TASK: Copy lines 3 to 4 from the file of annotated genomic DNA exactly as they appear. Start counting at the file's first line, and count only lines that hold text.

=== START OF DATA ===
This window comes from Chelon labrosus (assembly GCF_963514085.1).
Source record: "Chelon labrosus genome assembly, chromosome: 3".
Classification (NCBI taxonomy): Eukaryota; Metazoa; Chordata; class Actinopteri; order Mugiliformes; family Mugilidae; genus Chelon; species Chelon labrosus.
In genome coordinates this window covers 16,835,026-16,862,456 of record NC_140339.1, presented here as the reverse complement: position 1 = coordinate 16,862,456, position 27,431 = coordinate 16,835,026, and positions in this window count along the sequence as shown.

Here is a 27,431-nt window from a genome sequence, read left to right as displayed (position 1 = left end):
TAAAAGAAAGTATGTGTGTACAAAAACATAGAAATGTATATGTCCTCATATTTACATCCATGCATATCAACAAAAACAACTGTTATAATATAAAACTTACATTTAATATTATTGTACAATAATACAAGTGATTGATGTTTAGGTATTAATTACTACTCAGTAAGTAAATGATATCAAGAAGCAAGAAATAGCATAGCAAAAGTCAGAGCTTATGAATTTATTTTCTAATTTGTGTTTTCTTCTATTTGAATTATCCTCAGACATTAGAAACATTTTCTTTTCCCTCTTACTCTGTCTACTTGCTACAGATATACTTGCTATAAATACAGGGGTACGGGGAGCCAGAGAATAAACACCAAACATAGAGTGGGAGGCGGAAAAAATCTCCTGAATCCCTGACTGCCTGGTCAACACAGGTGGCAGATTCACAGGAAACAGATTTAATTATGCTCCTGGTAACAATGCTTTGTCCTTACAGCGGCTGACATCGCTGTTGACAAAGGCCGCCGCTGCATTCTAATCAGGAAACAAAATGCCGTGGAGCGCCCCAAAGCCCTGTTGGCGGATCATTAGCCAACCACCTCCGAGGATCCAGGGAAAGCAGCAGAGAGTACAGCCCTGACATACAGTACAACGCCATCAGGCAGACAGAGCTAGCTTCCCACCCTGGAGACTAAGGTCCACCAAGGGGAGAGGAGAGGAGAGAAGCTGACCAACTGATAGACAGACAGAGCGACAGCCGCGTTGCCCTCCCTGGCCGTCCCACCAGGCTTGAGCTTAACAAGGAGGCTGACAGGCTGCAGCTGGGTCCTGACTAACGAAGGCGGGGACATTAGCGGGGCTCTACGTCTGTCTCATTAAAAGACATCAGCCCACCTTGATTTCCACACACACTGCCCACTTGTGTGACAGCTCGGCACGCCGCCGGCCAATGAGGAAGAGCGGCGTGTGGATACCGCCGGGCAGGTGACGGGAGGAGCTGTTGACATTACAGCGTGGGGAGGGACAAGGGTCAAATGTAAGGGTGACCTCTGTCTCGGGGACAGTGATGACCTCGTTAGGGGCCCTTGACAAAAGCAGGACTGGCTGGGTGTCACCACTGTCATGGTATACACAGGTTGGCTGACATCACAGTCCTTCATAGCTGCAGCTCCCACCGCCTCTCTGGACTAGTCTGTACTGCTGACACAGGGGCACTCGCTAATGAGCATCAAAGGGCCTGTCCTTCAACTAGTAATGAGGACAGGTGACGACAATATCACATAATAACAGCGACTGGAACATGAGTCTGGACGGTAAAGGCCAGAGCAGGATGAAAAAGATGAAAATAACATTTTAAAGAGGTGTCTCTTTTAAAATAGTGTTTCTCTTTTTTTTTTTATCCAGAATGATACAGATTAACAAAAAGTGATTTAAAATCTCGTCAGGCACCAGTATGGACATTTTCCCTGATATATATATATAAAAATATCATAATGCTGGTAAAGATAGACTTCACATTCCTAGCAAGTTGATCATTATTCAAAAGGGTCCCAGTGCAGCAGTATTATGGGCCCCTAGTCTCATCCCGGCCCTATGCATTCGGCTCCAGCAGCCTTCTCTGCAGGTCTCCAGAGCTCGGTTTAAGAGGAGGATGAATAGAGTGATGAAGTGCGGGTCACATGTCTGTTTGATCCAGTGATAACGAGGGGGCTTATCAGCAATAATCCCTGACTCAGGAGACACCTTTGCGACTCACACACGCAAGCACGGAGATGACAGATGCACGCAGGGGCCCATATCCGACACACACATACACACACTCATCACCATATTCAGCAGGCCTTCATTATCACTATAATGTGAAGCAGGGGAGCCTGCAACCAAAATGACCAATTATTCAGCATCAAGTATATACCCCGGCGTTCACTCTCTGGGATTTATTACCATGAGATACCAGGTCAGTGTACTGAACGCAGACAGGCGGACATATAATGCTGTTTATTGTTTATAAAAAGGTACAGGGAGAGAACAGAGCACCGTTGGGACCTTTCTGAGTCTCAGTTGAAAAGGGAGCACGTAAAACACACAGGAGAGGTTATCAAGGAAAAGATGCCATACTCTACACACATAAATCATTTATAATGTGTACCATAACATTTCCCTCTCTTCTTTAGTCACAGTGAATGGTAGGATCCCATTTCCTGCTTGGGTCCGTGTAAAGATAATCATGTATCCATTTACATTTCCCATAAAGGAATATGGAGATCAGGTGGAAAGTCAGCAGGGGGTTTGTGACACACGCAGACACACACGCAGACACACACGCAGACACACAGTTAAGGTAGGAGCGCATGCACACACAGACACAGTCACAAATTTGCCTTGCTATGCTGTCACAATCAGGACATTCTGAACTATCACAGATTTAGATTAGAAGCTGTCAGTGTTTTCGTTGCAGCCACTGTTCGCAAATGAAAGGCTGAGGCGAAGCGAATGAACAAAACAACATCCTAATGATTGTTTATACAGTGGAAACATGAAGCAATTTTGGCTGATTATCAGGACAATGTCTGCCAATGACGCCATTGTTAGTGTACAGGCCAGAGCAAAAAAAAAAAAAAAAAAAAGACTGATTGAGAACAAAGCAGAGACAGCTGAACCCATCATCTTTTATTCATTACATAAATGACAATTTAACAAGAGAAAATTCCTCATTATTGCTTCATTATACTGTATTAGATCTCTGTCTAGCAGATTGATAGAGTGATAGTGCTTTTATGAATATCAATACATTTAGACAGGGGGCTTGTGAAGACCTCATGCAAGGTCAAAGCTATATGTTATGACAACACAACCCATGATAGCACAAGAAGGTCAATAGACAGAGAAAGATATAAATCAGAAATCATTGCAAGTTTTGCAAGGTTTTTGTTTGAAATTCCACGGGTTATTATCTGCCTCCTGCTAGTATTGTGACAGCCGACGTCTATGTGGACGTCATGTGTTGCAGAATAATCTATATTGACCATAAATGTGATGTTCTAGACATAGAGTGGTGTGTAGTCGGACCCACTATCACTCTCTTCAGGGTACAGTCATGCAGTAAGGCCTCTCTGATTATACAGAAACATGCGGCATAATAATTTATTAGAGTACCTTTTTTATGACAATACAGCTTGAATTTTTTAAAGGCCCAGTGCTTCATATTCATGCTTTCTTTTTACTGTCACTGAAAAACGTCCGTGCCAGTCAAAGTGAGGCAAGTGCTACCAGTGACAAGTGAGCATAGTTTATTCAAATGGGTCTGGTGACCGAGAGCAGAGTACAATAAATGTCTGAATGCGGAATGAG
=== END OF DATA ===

Classification (NCBI taxonomy): Eukaryota; Metazoa; Chordata; class Actinopteri; order Mugiliformes; family Mugilidae; genus Chelon; species Chelon labrosus.
In genome coordinates this window covers 16,835,026-16,862,456 of record NC_140339.1, presented here as the reverse complement: position 1 = coordinate 16,862,456, position 27,431 = coordinate 16,835,026, and positions in this window count along the sequence as shown.